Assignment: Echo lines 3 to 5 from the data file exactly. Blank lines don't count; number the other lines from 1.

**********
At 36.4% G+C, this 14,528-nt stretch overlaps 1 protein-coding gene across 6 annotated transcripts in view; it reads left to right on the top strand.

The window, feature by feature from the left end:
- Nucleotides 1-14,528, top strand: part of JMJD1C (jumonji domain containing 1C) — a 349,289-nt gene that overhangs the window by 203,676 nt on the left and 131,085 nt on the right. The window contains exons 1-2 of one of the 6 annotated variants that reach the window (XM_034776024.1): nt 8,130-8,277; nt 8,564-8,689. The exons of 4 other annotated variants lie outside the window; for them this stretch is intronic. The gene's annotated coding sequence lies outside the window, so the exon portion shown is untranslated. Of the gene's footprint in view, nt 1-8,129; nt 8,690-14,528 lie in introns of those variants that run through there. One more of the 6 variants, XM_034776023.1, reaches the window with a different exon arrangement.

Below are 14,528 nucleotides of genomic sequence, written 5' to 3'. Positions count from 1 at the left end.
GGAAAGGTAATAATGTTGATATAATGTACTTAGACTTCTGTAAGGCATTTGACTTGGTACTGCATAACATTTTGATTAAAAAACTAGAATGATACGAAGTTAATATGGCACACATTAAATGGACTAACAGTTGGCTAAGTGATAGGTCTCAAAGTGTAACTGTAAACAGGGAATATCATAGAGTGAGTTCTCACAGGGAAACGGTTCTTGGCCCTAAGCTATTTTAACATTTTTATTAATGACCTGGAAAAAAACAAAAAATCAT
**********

- Nucleotides 1-14,528, top strand: part of JMJD1C (jumonji domain containing 1C) — a 349,289-nt gene that overhangs the window by 203,676 nt on the left and 131,085 nt on the right. The window contains exons 1-2 of one of the 6 annotated variants that reach the window (XM_034776024.1): nt 8,130-8,277; nt 8,564-8,689. The exons of 4 other annotated variants lie outside the window; for them this stretch is intronic. The gene's annotated coding sequence lies outside the window, so the exon portion shown is untranslated. Of the gene's footprint in view, nt 1-8,129; nt 8,690-14,528 lie in introns of those variants that run through there. One more of the 6 variants, XM_034776023.1, reaches the window with a different exon arrangement.

Below are 14,528 nucleotides of genomic sequence, written 5' to 3'. Positions count from 1 at the left end.
GGAAAGGTAATAATGTTGATATAATGTACTTAGACTTCTGTAAGGCATTTGACTTGGTACTGCATAACATTTTGATTAAAAAACTAGAATGATACGAAGTTAATATGGCACACATTAAATGGACTAACAGTTGGCTAAGTGATAGGTCTCAAAGTGTAACTGTAAACAGGGAATATCATAGAGTGAGTTCTCACAGGGAAACGGTTCTTGGCCCTAAGCTATTTTAACATTTTTATTAATGACCTGGAAAAAAACAAAAAATCAT